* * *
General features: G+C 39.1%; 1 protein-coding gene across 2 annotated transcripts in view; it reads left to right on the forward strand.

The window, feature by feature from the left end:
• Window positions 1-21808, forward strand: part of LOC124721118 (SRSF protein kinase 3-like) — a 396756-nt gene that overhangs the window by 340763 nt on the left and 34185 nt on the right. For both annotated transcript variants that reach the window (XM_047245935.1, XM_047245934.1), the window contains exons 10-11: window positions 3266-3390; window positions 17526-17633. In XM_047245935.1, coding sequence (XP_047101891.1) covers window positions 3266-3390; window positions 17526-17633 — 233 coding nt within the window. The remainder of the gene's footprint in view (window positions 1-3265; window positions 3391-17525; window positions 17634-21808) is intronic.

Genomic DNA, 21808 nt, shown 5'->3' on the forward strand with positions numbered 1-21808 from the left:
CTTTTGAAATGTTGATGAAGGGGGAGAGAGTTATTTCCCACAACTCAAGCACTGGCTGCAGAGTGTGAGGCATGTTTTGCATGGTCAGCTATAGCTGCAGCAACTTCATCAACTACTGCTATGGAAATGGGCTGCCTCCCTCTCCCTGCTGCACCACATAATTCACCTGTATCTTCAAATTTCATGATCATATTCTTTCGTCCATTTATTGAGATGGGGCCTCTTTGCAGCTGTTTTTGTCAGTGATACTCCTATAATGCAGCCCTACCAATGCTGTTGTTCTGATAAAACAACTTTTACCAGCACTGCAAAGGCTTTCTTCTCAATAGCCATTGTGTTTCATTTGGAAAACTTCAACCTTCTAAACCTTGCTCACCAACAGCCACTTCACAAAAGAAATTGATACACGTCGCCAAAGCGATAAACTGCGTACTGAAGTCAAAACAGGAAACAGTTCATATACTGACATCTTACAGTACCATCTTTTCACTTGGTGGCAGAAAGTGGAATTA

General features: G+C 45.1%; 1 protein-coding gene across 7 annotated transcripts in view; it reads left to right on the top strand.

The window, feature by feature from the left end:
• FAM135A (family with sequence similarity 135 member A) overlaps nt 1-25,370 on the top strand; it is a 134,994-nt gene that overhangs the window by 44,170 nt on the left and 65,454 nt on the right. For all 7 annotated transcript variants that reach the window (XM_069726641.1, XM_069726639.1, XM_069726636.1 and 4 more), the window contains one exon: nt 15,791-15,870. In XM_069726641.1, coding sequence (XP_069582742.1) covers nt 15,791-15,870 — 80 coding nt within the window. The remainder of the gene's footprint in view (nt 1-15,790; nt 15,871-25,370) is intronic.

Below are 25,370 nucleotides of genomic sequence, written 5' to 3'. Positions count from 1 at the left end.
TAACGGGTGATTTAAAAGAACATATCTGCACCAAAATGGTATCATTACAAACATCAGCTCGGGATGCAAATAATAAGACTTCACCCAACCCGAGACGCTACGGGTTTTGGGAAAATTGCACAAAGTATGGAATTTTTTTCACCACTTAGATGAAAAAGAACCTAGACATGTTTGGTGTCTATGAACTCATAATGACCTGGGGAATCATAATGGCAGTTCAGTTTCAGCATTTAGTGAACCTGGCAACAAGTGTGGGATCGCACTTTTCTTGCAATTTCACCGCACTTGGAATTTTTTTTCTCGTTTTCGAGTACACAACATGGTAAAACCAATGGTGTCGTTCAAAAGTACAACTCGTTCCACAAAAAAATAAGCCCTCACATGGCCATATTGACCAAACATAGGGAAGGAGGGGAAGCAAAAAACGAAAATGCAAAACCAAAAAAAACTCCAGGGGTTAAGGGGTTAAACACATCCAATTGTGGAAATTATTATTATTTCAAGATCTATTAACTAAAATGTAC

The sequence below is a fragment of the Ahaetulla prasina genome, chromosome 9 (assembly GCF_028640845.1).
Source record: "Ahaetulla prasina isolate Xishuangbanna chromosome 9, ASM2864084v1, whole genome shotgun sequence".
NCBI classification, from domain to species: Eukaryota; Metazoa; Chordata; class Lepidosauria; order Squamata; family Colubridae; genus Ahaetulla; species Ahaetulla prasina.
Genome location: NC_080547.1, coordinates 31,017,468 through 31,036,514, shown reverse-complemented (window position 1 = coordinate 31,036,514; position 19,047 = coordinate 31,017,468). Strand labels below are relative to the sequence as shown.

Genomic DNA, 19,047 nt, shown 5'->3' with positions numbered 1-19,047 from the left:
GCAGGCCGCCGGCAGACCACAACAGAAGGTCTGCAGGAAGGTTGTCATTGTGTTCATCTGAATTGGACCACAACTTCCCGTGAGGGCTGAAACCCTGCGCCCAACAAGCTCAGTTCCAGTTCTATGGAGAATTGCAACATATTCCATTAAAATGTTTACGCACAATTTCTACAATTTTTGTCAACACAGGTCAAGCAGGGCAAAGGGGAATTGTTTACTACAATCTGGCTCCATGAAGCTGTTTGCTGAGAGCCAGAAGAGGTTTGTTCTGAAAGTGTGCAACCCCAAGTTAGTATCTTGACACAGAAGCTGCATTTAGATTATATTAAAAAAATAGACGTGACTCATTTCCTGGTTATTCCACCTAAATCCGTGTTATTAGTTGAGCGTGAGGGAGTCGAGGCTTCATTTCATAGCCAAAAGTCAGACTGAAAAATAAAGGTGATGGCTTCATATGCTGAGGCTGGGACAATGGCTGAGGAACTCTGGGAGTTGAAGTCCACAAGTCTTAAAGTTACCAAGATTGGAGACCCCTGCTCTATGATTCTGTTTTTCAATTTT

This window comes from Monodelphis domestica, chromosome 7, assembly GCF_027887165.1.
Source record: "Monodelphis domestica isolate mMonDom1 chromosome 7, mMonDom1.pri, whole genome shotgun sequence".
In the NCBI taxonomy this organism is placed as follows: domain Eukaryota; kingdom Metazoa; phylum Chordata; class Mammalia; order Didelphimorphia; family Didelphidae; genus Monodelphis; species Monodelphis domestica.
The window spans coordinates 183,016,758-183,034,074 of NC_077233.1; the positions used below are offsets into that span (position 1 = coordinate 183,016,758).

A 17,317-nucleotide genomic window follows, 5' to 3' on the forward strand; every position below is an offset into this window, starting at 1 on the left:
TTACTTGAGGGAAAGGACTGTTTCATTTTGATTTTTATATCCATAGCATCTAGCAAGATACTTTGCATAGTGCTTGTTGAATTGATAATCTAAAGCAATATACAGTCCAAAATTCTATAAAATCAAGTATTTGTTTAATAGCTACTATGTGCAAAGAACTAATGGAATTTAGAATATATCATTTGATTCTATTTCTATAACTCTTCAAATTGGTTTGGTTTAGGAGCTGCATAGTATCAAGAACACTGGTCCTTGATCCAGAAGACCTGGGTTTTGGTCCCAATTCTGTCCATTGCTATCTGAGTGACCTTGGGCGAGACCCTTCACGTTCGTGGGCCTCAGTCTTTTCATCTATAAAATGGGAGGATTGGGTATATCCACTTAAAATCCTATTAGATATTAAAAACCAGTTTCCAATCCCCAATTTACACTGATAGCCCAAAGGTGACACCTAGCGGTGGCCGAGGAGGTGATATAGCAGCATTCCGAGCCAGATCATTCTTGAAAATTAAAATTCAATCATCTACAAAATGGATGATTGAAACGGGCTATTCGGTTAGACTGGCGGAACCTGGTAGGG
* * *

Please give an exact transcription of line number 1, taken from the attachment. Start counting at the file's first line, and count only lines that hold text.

General features: G+C 39.1%; 1 protein-coding gene across 2 annotated transcripts in view; it reads left to right on the forward strand.